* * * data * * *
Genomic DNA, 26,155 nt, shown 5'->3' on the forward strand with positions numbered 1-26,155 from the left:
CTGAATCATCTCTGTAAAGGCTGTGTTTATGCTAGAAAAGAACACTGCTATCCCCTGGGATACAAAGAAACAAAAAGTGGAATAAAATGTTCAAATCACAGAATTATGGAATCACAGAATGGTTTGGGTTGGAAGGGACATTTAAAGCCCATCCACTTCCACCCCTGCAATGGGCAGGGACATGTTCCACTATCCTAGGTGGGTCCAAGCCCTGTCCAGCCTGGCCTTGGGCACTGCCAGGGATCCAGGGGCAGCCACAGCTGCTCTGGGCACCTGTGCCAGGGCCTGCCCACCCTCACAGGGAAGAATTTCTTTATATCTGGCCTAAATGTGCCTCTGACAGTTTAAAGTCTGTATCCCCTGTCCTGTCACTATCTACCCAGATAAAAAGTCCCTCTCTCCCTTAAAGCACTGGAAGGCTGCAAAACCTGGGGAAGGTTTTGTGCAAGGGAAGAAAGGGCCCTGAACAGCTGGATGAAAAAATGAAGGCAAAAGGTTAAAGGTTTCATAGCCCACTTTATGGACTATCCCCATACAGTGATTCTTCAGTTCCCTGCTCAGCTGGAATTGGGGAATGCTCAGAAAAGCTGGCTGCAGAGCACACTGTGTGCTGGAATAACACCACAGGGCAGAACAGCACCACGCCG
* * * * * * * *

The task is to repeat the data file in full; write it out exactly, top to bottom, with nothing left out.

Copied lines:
Genomic DNA, 26,155 nt, shown 5'->3' on the forward strand with positions numbered 1-26,155 from the left:
CTGAATCATCTCTGTAAAGGCTGTGTTTATGCTAGAAAAGAACACTGCTATCCCCTGGGATACAAAGAAACAAAAAGTGGAATAAAATGTTCAAATCACAGAATTATGGAATCACAGAATGGTTTGGGTTGGAAGGGACATTTAAAGCCCATCCACTTCCACCCCTGCAATGGGCAGGGACATGTTCCACTATCCTAGGTGGGTCCAAGCCCTGTCCAGCCTGGCCTTGGGCACTGCCAGGGATCCAGGGGCAGCCACAGCTGCTCTGGGCACCTGTGCCAGGGCCTGCCCACCCTCACAGGGAAGAATTTCTTTATATCTGGCCTAAATGTGCCTCTGACAGTTTAAAGTCTGTATCCCCTGTCCTGTCACTATCTACCCAGATAAAAAGTCCCTCTCTCCCTTAAAGCACTGGAAGGCTGCAAAACCTGGGGAAGGTTTTGTGCAAGGGAAGAAAGGGCCCTGAACAGCTGGATGAAAAAATGAAGGCAAAAGGTTAAAGGTTTCATAGCCCACTTTATGGACTATCCCCATACAGTGATTCTTCAGTTCCCTGCTCAGCTGGAATTGGGGAATGCTCAGAAAAGCTGGCTGCAGAGCACACTGTGTGCTGGAATAACACCACAGGGCAGAACAGCACCACGCCG